Dietary advice following a stroke


Eating a healthy diet can help to reduce the risk of having a further stroke.

The stroke risk factors related to diet include high blood pressure, raised cholesterol, being overweight, excess alcohol, and diabetes.

Food groups such as fruit, vegetables and wholegrains can be protective against stroke whilst having a high fat and salt intake can increase the risk of stroke.

By making the following changes to your diet, you may reduce your risk of having another stroke.

The dietary information in this booklet is suitable for people with diabetes. Please speak with a healthcare professional if you have any questions or concerns.

Reduce your salt intake

A diet high in salt is the single biggest dietary risk factor for stroke.

Too much salt in your diet may cause high blood pressure, which increases the risk of stroke.

It is recommended that people should aim to have less than 6g salt (2.4g sodium) per day.

Around 75% of the salt we eat is already in the food we buy and the other 25% is added at the table or in cooking.

Try to:

  • Choose fresh food and produce where possible.
  • Eat less processed food, such as, sausages, bacon, ham, ready meals, savoury snacks, crisps, salted nuts, and take-aways.
  • Use herbs and spices to flavour your meals instead of adding salt.
  • Choose no added salt or reduced salt versions of foods where possible e.g. gravy, stock cubes, yeast extract, baked beans, ketchup, soy sauce and use ingredients such as oyster sauce and monosodium glutamate (MSG) sparingly.
  • Check the salt content of food from their labels and choose foods with less than 1.25g salt (0.5g sodium) per 100g food.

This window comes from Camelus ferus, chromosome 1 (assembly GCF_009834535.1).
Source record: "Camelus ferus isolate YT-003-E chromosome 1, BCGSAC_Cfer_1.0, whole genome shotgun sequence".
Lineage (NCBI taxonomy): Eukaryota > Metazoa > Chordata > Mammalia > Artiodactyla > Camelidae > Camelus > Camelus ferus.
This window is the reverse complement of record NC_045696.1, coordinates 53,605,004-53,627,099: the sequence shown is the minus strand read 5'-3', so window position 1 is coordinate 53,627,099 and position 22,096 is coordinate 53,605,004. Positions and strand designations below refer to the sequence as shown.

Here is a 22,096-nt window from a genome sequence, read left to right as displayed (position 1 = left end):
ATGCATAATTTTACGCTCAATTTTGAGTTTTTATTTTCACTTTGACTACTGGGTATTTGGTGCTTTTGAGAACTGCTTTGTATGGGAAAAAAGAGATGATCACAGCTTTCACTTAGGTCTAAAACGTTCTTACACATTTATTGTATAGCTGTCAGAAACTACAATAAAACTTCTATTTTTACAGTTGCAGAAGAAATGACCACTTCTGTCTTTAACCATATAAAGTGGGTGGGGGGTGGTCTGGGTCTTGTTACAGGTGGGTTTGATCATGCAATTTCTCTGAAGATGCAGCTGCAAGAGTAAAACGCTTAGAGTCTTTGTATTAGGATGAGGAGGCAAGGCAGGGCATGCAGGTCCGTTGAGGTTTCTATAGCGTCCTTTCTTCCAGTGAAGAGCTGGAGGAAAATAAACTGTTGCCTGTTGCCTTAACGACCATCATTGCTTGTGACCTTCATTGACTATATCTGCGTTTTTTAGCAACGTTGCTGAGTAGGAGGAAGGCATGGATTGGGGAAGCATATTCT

Levels of salt in food should be labelled as salt or sodium on food packaging. Use the table below to help identify which foods have a higher or lower amount of salt.

Level of salt Sodium per 100g Salt per 100g
Low 0.1g or less 0.25g or less
Medium 0.2g – 0.4g 0.5g – 1g
High 0.5g or more 1.25g or more

Eat less saturated fat

Reducing saturated fat intake reduces cholesterol more than anything else in the diet.

Cholesterol is a fatty substance found in everyone’s blood. A high cholesterol level causes fatty deposits to form in blood vessels. If this happens in the brain, it can cause a stroke.

An ideal total cholesterol level is below 5mmol/L. The LDL (bad) cholesterol should be below 3mmol/L.

You can help to reduce your cholesterol levels by eating less saturated fat and hydrogenated vegetable fats (trans fat).

These are found in:

  • Butter, cream, full fat milk and cheese.
  • Fatty meat and meat products, such as, sausages, processed meat and pies.
  • Cakes, biscuits, and pastries.
  • Lard, ghee, coconut, and palm oil.

Try to:

  • Use rapeseed or olive oil in cooking instead of animal fats.
  • Change butter or margarine to a spread high in poly-unsaturated fats e.g. sunflower or olive spreads.
  • Use leaner cuts of meat such as chicken, turkey, or low fat mince.
  • Cut the visible fat off meat and remove any skin.
  • When eating dairy products, choose lower fat versions.
  • Use healthier cooking methods: grill, boil, bake, steam or poach instead of frying.
  • Use skimmed or semi-skimmed milk instead of full fat.

It is important to remember that some fats are good for our health, including monounsaturated and polyunsaturated fats.

These can be found in nuts and seeds, oily fish, avocados, and some oils (olive and rapeseed).

Have plenty of fruit and vegetables

Eating 5 or more portions of fruit and vegetables a day can reduce the risk of stroke by a third. They also contain fibre, vitamins, and minerals which benefit our digestive system and overall health.

A portion (80g) looks like:

  • One slice of pineapple or melon, or half a mango.
  • One apple, pear, orange, banana, peach.
  • Two small fruits, like plums, apricots or satsuma.
  • A handful of grapes, cherries, strawberries, or dried fruit.
  • Two to three tablespoons of vegetables.
  • A cereal bowl of mixed salad.
  • One small glass (150ml) of fruit juice (any more than this does not contribute to your five a day due to the high sugar and low fibre content).


  • Fresh, frozen, and canned fruit and vegetables all count towards your 5 a day target.
  • Choose canned fruit in juice, rather than syrup, and canned vegetables in water without added sugar or salt.
  • When cooking vegetables try steaming rather than boiling to retain nutrients.